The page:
Additionally, chemical weapons that were discovered in Iraq after the invasion were found to have been produced decades earlier. “Saddam didn’t know he had it,” Charles Duelfer, former head of the Iraq Survey Group that searched for weapons of mass destruction during the Iraq War, told The Intercept in 2015. “This is stuff Iraqi leaders did not know was left lying around. It was not a militarily significant capability that they were, as a matter of national policy, hiding.”

A Senate Intelligence Committee investigation backed by multiple Republicans later determined that “the Administration repeatedly presented intelligence as fact when in reality it was unsubstantiated, contradicted, or even non-existent.”

Undeterred, Fleischer claimed Wednesday that Bush’s administration had been vindicated by a report that was written “after the war” in 2005 — even though U.S. troops remained in Iraq through 2011.

Notably, the Robb-Silberman report, which Fleischer proceeded to quote over several tweets, stated that the commission was “not authorized to investigate how policymakers used the intelligence assessments they received from the Intelligence Community.” Rather, the commission was solely instructed to examine the intelligence community’s findings.

Fleischer wrapped up his revisionist history by referring to the administration’s lies as a “liberal myth.”

In addition to their many false claims about weapons of mass destruction, Bush’s White House also attempted to link Hussein’s government to the terrorist attacks of September 11, 2001 through a supposed meeting between 9/11 hijacker Mohammed Atta and an Iraqi intelligence officer. However, the CIA and FBI — and later the 9/11 Commission — had already determined that the meeting never occurred when the White House made those claims.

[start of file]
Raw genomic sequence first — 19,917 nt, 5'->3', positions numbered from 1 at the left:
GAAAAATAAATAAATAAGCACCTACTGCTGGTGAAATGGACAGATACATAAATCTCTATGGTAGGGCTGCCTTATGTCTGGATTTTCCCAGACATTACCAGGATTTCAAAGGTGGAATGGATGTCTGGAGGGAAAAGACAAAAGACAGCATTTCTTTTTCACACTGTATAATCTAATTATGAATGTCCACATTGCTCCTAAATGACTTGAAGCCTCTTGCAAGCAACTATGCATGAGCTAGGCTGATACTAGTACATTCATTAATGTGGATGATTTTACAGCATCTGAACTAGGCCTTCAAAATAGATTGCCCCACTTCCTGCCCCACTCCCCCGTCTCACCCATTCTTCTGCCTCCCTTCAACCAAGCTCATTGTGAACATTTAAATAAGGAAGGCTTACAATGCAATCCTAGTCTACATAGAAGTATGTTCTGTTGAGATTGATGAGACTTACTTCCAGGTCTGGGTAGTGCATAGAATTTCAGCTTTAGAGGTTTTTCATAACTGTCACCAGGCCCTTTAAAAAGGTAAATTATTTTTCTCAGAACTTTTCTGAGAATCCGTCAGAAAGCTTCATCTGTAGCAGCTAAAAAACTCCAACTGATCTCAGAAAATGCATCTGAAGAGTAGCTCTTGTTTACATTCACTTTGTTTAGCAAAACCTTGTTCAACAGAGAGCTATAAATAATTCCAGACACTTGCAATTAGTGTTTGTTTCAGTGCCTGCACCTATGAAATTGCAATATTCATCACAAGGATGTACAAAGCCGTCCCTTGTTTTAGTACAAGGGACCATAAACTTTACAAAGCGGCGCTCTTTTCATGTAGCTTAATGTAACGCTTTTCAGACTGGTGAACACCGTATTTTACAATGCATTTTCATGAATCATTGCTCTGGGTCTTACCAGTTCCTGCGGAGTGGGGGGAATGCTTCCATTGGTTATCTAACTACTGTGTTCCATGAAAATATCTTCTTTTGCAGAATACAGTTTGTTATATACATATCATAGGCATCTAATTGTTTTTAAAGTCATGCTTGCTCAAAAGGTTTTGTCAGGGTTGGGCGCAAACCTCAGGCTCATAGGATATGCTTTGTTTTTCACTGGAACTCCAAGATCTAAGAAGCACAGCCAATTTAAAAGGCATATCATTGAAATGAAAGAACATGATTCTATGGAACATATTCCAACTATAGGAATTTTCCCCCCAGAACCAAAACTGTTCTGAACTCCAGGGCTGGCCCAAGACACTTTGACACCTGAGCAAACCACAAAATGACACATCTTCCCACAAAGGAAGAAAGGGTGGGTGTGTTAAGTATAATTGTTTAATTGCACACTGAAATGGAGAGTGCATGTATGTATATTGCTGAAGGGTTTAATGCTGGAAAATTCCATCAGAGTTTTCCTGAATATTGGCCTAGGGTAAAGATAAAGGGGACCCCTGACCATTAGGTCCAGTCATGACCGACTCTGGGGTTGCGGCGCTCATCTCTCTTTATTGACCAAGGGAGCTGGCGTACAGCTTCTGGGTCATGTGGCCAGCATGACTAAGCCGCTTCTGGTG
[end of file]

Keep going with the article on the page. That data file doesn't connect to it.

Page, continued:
The 9/11 Commission revealed later that Bush’s national security adviser, Condoleezza Rice, had received a memo from counter-terrorism adviser Richard Clarke’s staff one week after the attacks. The memo stated there was no “compelling case” that Iraq had planned or perpetrated the attacks on New York and the Pentagon.

Bush’s administration also claimed Hussein procured aluminum tubes “only really suited for nuclear weapons programs.” The State and Energy Departments disagreed with that conclusion at the time, but their dissents were kept from the public until 2015.

Members of the Bush administration have spoken out over the years about the days leading up to the invasion.

Michael Morell, a former CIA analyst who served as Bush’s intelligence briefer during the buildup to the invasion of Iraq, has since stated that the administration misrepresented intelligence while advocating for military action. And former Treasury Secretary Paul O’Neill has said that removing Hussein from power was discussed during the first meeting of Bush’s National Security Council in early 2001.

“From the very beginning, there was a conviction that Saddam Hussein was a bad person and that he needed to go,” O’Neill said in an interview with CBS’ 60 Minutes in 2004. “[It was] all about finding a way to do it.”